Torrin Polk, University of Houston receiver, on his coach, John Jenkins: "He
treats us like men. He lets us wear earrings."
Shelby Metcalf, basketball coach at Texas A&M, recounting what he told a
player who received four Fs and one D: "Son, looks to me like you're spending too much time on one subject."
Who You Are Makes A Difference
A teacher in New York decided to honor each of her seniors in high school by
telling them the difference they each made. She called each student to the front of the class, one at a time.
First she told each of them how they had made a difference to her and the
class. Then she presented each of them with a blue ribbon imprinted with gold letters, which read, "Who I Am Makes a Difference."
Afterwards the teacher decided to do a class project to see what kind of
impact recognition would have on a community. She gave each of the students three more ribbons and instructed them to go out and spread this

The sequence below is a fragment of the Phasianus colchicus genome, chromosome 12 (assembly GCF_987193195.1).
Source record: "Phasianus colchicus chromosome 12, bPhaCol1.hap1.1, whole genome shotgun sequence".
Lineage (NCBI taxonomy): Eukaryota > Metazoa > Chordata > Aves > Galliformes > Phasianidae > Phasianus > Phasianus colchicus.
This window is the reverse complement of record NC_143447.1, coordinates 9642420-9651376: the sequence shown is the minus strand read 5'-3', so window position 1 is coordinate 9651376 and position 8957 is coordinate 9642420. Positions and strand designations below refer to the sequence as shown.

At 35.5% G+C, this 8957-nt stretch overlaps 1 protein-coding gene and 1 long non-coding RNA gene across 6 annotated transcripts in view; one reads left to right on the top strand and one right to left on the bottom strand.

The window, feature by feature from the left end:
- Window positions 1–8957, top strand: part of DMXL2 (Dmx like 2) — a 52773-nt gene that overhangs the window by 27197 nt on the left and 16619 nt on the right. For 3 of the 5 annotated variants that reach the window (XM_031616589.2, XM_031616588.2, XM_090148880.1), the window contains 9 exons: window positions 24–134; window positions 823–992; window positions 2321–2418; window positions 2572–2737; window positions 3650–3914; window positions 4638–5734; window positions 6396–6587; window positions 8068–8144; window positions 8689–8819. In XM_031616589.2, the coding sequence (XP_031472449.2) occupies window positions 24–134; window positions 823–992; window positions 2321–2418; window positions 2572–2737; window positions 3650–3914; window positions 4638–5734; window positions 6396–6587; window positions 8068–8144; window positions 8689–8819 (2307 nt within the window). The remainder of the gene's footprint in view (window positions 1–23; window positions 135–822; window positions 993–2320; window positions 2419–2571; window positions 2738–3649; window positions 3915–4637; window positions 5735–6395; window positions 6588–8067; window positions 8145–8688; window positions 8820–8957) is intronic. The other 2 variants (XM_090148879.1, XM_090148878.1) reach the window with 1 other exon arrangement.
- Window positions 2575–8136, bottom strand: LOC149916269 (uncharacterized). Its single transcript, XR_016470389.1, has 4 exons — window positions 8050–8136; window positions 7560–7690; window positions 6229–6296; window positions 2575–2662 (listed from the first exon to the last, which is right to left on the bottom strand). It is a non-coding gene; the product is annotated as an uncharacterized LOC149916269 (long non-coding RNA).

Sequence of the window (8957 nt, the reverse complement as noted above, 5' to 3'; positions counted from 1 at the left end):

acknowledgment ceremony. Then they were to follow up on the results, see who honored whom and report back to the class in a week.
One of the boys in the class went to a junior executive in a nearby company
and honored him for helping him with his career planning. He gave him a blue ribbon and put it on his shirt. Then he gave him two extra ribbons and said,
"We're doing a class project on recognition, and we'd like you to go out, find somebody to honor, give them a blue ribbon, then give them the extra blue
ribbon so they can acknowledge a third person to keep this acknowledgment ceremony going. Then please report back to me and tell me what happened."
Later that day the junior executive went in to see his boss, who had been
noted, by the way, as being kind of a grouchy fellow. He sat his boss down and he told him that he deeply admired him for being a creative genius. The
boss seemed very surprised. The junior executive asked him if he would accept the gift of the blue ribbon and would he give him permission to put it on him.
His surprised boss said, "Well, sure." The junior executive took the blue
ribbon and placed it right on his boss's jacket above his heart. As he gave him the last extra ribbon, he said, "Would you do me a favor? Would you take this